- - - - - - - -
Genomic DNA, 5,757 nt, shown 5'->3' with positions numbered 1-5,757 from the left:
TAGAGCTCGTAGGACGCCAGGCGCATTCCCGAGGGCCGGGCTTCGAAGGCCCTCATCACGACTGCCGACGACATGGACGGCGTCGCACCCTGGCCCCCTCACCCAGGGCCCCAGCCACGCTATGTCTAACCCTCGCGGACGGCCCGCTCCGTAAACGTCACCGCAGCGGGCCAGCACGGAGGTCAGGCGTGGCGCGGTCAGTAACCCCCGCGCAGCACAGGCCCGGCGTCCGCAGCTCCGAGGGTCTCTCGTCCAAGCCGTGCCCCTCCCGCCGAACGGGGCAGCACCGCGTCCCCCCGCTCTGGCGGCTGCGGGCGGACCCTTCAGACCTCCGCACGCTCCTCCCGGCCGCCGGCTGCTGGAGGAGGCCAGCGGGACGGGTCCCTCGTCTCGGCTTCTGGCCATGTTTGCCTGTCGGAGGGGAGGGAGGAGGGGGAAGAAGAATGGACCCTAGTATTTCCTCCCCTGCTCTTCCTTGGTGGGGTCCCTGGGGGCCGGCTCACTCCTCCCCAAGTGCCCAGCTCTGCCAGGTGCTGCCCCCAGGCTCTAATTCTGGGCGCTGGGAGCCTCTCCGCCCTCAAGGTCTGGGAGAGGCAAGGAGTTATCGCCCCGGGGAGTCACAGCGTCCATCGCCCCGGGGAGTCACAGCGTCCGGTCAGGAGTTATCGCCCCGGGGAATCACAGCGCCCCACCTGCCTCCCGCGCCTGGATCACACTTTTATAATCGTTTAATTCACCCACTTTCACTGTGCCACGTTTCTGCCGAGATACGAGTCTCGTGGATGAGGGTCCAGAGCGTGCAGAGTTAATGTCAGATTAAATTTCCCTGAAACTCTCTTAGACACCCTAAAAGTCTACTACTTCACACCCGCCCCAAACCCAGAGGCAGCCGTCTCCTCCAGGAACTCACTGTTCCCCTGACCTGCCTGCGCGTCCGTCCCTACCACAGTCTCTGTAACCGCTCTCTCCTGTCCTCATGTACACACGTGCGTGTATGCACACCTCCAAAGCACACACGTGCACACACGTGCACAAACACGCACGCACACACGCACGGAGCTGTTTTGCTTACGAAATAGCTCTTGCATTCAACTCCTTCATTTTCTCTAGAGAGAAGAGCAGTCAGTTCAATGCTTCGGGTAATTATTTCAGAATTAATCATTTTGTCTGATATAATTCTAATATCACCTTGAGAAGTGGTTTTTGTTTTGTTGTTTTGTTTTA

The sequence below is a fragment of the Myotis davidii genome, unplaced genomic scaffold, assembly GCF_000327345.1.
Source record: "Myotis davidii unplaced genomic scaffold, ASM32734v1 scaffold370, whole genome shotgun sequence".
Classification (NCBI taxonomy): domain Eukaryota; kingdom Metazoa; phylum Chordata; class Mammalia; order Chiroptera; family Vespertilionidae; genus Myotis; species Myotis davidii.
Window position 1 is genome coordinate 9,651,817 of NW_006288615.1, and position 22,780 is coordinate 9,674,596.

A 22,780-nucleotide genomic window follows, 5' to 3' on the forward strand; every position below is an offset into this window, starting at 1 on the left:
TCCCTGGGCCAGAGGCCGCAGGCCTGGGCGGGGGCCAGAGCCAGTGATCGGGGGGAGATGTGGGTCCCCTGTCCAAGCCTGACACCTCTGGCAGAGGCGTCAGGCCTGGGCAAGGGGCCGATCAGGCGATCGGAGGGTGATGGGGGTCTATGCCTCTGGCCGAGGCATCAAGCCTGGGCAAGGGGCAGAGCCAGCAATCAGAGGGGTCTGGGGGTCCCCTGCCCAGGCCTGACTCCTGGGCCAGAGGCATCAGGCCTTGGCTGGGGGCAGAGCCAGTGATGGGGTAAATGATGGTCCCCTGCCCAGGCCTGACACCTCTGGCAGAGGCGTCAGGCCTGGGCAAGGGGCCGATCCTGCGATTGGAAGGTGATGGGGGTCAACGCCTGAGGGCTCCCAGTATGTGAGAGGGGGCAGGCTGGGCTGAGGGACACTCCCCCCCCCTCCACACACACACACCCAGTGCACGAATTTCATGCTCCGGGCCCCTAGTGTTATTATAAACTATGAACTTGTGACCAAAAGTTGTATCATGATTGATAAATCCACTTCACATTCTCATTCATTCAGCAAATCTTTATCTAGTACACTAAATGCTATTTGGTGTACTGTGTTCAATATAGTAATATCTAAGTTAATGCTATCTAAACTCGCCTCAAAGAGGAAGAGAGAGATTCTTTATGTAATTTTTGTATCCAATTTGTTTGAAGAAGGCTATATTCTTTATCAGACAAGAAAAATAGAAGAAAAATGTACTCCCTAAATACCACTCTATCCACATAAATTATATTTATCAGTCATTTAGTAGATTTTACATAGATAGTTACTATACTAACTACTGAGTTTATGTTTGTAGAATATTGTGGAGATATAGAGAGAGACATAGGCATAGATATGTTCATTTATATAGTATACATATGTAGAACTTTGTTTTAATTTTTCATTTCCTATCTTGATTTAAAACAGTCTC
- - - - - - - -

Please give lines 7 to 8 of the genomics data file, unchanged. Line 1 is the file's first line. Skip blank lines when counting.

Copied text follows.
A 22,780-nucleotide genomic window follows, 5' to 3' on the forward strand; every position below is an offset into this window, starting at 1 on the left:
TCCCTGGGCCAGAGGCCGCAGGCCTGGGCGGGGGCCAGAGCCAGTGATCGGGGGGAGATGTGGGTCCCCTGTCCAAGCCTGACACCTCTGGCAGAGGCGTCAGGCCTGGGCAAGGGGCCGATCAGGCGATCGGAGGGTGATGGGGGTCTATGCCTCTGGCCGAGGCATCAAGCCTGGGCAAGGGGCAGAGCCAGCAATCAGAGGGGTCTGGGGGTCCCCTGCCCAGGCCTGACTCCTGGGCCAGAGGCATCAGGCCTTGGCTGGGGGCAGAGCCAGTGATGGGGTAAATGATGGTCCCCTGCCCAGGCCTGACACCTCTGGCAGAGGCGTCAGGCCTGGGCAAGGGGCCGATCCTGCGATTGGAAGGTGATGGGGGTCAACGCCTGAGGGCTCCCAGTATGTGAGAGGGGGCAGGCTGGGCTGAGGGACACTCCCCCCCCCTCCACACACACACACCCAGTGCACGAATTTCATGCTCCGGGCCCCTAGTGTTATTATAAACTATGAACTTGTGACCAAAAGTTGTATCATGATTGATAAATCCACTTCACATTCTCATTCATTCAGCAAATCTTTATCTAGTACACTAAATGCTATTTGGTGTACTGTGTTCAATATAGTAATATCTAAGTTAATGCTATCTAAACTCGCCTCAAAGAGGAAGAGAGAGATTCTTTATGTAATTTTTGTATCCAATTTGTTTGAAGAAGGCTATATTCTTTATCAGACAAGAAAAATAGAAGAAAAATGTACTCCCTAAATACCACTCTATCCACATAAATTATATTTATCAGTCATTTAGTAGATTTTACATAGATAGTTACTATACTAACTACTGAGTTTATGTTTGTAGAATATTGTGGAGATATAGAGAGAGACATAGGCATAGATATGTTCATTTATATAGTATACATATGTAGAACTTTGTTTTAATTTTTCATTTCCTATCTTGATTTAAAACAGTCTC